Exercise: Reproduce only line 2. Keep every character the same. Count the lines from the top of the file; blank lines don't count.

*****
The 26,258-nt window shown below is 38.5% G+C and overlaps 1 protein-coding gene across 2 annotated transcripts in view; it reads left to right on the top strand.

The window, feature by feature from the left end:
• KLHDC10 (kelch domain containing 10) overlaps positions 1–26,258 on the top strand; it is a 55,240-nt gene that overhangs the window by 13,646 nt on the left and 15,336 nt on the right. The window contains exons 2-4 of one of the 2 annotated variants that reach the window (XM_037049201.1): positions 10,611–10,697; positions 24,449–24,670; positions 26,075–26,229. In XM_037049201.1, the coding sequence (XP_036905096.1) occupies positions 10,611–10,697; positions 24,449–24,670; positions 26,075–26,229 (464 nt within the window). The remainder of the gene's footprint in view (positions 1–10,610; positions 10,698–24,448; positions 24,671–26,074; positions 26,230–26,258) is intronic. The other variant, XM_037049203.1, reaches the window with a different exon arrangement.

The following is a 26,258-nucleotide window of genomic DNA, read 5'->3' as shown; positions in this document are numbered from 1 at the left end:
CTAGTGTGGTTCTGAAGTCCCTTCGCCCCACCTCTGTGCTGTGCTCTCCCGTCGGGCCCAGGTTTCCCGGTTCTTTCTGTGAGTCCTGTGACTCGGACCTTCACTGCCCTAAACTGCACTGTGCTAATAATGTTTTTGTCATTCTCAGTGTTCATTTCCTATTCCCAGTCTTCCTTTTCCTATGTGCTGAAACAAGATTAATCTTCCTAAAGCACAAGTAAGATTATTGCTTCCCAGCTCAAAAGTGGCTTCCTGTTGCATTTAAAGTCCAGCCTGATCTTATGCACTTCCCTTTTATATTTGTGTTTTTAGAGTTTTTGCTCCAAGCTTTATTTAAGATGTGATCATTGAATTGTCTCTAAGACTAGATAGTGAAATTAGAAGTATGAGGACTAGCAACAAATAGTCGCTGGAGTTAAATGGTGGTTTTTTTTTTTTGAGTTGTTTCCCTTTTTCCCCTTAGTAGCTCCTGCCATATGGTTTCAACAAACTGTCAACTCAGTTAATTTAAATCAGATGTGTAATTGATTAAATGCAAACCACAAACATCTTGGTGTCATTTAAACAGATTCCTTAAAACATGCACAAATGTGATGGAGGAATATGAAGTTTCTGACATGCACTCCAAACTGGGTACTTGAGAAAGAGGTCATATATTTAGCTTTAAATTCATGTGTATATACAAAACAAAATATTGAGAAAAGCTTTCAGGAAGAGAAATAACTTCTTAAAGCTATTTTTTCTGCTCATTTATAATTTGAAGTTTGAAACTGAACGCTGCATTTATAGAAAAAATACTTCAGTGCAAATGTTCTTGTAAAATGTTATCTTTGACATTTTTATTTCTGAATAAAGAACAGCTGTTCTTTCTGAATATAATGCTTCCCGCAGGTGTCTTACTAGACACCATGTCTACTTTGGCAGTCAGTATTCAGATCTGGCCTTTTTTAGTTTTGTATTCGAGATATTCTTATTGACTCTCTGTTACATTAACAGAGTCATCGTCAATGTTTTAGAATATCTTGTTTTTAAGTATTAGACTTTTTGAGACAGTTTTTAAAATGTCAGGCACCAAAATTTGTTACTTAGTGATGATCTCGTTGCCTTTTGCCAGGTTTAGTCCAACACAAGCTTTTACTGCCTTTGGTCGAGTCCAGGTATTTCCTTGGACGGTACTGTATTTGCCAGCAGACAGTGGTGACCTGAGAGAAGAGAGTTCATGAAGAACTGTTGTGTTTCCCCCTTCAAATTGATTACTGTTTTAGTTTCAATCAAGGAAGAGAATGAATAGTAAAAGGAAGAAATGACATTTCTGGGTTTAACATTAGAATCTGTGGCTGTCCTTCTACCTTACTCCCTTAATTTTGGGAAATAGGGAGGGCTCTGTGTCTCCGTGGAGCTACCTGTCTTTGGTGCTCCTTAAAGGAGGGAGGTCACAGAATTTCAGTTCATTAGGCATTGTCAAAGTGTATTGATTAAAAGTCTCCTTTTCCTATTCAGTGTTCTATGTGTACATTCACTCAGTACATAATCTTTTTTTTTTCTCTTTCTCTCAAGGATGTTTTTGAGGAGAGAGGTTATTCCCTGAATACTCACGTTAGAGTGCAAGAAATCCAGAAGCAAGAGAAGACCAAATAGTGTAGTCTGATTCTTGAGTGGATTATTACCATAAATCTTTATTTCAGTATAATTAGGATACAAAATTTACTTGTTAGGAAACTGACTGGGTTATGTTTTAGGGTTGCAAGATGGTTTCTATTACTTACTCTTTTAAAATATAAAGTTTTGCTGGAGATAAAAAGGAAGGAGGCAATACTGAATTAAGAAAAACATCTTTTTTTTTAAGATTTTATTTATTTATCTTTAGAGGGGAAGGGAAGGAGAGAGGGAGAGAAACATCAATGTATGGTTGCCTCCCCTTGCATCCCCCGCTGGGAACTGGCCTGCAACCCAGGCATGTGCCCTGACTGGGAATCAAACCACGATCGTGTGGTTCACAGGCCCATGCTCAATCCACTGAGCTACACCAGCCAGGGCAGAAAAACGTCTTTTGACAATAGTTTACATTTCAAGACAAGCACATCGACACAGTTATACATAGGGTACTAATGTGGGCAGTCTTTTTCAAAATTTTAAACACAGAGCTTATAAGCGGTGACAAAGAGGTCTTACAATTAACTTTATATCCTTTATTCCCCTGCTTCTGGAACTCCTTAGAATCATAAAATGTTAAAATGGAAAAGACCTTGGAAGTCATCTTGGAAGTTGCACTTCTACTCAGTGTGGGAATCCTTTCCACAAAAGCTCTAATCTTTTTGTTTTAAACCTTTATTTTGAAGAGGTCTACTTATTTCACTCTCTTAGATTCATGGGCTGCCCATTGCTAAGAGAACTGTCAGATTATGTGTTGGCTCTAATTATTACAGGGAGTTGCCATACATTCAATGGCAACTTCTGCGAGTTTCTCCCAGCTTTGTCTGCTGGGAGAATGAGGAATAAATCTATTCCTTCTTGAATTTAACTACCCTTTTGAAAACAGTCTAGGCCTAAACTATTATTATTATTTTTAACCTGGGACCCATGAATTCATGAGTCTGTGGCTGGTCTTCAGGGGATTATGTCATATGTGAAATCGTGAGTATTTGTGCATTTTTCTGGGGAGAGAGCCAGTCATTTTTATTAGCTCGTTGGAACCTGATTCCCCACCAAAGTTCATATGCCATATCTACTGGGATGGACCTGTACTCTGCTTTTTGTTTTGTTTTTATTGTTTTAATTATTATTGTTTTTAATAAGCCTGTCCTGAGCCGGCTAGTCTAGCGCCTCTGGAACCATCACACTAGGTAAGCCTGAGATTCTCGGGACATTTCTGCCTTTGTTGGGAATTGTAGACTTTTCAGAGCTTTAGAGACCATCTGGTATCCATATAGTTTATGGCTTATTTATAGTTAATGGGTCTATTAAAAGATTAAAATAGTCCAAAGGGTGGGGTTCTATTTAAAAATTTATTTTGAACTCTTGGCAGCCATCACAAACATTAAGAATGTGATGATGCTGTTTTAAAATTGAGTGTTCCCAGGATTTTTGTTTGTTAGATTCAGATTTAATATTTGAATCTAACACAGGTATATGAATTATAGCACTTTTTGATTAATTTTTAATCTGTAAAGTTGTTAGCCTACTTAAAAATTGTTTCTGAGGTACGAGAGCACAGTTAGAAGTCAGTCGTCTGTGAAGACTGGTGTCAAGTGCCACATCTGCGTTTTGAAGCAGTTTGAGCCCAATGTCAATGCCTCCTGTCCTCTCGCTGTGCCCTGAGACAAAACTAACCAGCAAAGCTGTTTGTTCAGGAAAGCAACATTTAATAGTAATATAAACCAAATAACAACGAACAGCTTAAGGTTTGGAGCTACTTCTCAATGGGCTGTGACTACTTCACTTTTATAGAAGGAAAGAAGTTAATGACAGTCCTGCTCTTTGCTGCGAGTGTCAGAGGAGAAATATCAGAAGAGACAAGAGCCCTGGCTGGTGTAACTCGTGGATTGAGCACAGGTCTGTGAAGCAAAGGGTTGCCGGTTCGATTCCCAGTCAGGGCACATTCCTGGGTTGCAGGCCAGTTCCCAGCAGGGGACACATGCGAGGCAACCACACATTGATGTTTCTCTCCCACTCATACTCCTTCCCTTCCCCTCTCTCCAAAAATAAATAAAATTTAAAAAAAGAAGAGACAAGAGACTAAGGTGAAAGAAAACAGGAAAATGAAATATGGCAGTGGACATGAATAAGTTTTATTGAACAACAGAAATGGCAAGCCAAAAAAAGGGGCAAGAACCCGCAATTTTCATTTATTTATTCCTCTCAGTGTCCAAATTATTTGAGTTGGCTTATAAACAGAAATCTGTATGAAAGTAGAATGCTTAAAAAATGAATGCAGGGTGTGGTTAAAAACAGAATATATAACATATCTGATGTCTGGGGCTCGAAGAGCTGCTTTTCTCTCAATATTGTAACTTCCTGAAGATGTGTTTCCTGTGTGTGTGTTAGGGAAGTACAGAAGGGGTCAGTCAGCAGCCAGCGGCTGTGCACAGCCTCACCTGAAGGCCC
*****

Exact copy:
The window, feature by feature from the left end: